Reflecting on Grace….

Elegance and Grace by Patty SteinerI’m grateful for a cool, breezy morning after a long and stifling hot spell. For over a month, one sticky, wet day has followed another. It has been too hot to even go to the pool. As a child, we would often choose to boat on the river rather than to swim in the pool, trolling along the shoreline to linger in the shade of the overhanging trees. So I was drawn to this unusual photo by my cousin Patty, of a crane wading in the shallows. I love the abstract quality of this image, making it difficult to nail down. I see layers upon layers, many cranes and many rivers, rather than just one. I grew up on the Delaware River in New Jersey, and spent time on the water as a child. We never owned a large motor boat, only a canoe, then later a Jon boat with a five horsepower motor. Both boats were small and light enough to strap onto the top of the car. We frequently filled the motor with fuel from the change kept for toll roads. Instead of boating being a major expedition, it was a simple as going to the movies. On the river and the many creeks in New Jersey, I often saw these majestic birds, sometimes so still they looked like a statue, other times slowly and deliberating raising and lifting their large feet. Then as a young woman, I worked as a surveyor for Federal flood insurance. The best days were spent in hip waders or small boats. The sense of awe inspired by these birds never diminished. I often felt like a clumsy, ugly duckling next to such elegance. Yet what I remember most forty years later was a sense of hospitality and grace. While I may have been startled by their presence, the cranes happily shared their space. Perhaps we have lost this simple sense of hospitality, making a visit into an ordeal for all concerned. We worry about the stack of magazines in the corner, or what we can offer to eat or drink. We expect each social encounter to be a Martha Stewart moment, instead of a meeting of old friends, friends who could care less about the housekeeping or provisions. A friend stops by to see a friend, to sit and talk, to pause from the busy-ness of life and make time and space for one another. A graceful host opens their heart, not just their home, setting aside their concerns to listen to the concerns of guests. Make time today to offer grace to those you encounter, your family, your friends and those who cross paths with you. Let go of your expectations, and allow the Holy Spirit to open time and space for you to truly be present to one another. Pray for wisdom and discernment, to see others with God’s eyes, to hear others with God’s ears. Move over to make room for easy conversation, conversation that deepens to the core of our souls and the bottom of our hearts. And always remember – ubi caritas, et amor, ibi Deus est – where love and caring are, there is God. Text by Connie Chintall ©2013, Photo entitled ‘Elegance and Grace’ by Patty Steiner ©2012, All Rights Reserved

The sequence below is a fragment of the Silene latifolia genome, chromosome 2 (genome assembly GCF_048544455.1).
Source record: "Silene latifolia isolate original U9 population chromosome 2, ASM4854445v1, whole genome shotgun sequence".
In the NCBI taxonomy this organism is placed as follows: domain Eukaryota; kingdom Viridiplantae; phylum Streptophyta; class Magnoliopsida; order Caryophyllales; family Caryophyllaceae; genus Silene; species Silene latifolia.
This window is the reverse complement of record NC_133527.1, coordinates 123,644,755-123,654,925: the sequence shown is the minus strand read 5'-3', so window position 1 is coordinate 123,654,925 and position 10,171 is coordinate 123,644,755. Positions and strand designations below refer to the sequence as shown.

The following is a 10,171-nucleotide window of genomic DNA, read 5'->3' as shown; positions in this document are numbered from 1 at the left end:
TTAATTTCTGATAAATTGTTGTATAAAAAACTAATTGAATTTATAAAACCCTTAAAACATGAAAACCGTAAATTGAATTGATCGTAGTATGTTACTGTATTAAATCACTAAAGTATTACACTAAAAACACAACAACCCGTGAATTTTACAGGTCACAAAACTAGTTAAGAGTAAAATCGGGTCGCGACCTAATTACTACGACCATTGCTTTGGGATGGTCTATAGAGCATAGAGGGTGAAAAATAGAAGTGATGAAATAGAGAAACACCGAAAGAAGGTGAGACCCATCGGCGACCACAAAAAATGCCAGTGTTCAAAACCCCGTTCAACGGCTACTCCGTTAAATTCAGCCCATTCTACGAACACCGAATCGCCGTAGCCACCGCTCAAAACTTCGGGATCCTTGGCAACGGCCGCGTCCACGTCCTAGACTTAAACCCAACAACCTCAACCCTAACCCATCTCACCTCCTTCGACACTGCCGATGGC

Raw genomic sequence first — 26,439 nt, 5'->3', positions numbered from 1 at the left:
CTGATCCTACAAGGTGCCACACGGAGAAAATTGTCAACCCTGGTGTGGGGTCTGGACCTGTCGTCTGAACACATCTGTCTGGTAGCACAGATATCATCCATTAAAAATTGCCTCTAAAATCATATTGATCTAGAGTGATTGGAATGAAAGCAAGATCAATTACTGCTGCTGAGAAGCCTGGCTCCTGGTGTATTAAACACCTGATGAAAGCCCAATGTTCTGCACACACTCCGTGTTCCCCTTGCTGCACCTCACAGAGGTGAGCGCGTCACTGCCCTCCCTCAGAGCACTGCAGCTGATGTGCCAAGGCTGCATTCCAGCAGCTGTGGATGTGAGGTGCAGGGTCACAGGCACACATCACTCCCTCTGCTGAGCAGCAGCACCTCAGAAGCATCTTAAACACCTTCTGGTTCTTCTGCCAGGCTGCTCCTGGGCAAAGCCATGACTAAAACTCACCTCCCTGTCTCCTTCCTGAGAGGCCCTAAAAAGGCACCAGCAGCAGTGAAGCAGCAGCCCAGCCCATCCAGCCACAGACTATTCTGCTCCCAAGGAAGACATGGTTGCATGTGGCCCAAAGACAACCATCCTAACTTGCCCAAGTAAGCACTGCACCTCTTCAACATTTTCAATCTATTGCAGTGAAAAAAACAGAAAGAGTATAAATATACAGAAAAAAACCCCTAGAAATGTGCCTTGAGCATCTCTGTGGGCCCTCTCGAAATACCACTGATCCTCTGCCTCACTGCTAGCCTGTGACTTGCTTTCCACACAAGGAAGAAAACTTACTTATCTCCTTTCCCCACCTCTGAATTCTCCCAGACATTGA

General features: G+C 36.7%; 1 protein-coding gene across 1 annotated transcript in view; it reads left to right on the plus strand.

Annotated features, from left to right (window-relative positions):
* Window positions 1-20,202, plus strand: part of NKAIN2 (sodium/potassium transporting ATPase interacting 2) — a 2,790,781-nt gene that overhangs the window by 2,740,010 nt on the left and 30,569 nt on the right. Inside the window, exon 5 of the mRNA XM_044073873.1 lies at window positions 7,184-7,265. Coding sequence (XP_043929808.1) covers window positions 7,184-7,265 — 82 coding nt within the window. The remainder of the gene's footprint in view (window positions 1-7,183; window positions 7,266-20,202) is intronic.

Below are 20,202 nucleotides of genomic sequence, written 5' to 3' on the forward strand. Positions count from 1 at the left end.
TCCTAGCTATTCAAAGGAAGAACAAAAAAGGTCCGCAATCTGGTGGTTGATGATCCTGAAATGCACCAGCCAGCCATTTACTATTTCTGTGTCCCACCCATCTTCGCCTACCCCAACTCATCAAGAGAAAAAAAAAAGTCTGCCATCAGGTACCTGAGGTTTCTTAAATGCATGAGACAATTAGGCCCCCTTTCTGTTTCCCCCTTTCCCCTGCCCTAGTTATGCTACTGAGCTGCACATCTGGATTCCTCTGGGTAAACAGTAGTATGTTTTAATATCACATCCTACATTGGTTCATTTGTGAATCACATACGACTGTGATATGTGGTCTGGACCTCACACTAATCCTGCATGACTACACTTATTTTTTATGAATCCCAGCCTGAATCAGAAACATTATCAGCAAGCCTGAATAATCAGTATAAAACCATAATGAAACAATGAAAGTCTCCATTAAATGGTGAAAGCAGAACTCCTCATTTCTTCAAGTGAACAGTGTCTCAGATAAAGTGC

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Reflecting on Fire….

Shenandoah River on Fire by Ryan WickIt’s another cloudy day in Virginia, with thunderstorms expected to roll through this afternoon. While we have a forecast full of rain, the folks in Colorado and Arizona remain parched and dry. As one fire is brought under control, another begins. These fires hop and skip in a way that is hard to describe, consuming one home and leaving another unscathed. So I was drawn to this lovely photo of the early evening sky by my friend Ryan, capturing the view from his kayak on the Shenandoah River. I love the watercolor quality of the water and the sky, framed by the bend in the river just ahead. The sky is overcast on one side, and all but clear on the other. I wonder what lies around the bend, how long he paddled before setting up camp for the night. I can imagine him lingering on the water until the last wisps of color faded away, perhaps missing his planned stop. In my youth, I worked as a surveyor for the Federal Flood Insurance. I spent many long days on the water, charting creek cross sections and discovering places that could act as a dam in a flood. There were grey days when we knew only the instruments and data, then other days when the water and sky would demand our undivided attention. The whole team would fall silent, in awe of the scene laid out before us. At times we might see birds or fish, but most often the beauty lie in the scenery itself and the changing light. It was inconceivable how such beauty could be transformed into a force for destruction. I felt that same sense of peace hiking in the Rockies, the same Rockies that are burning out of control. Beautiful forests will remain charred and burnt for years to come, growing back all the more slowly at altitude. Make time today to soak in the beauty that surrounds you with a loved one. Resist the temptation to put ‘real world’ priorities ahead of a few moments of peace and grace. Seize the chance to create a memory today that will last a lifetime, and perhaps sustain you through a difficult if not impossible challenge that lies around the bend. Allow the Holy Spirit to kindle a fire of love and compassion, of gentleness and kindness, of patient and grace. And always remember, when we make time to stoke the fire within, we will always find a strength we did not know even existed, a strength powerful enough to defeat the wildfires of this mortal life. Text by Connie Chintall ©2013, Photo entitled ‘Shenandoah River on Fire’ by Ryan Wick ©2013, All Rights Reserved

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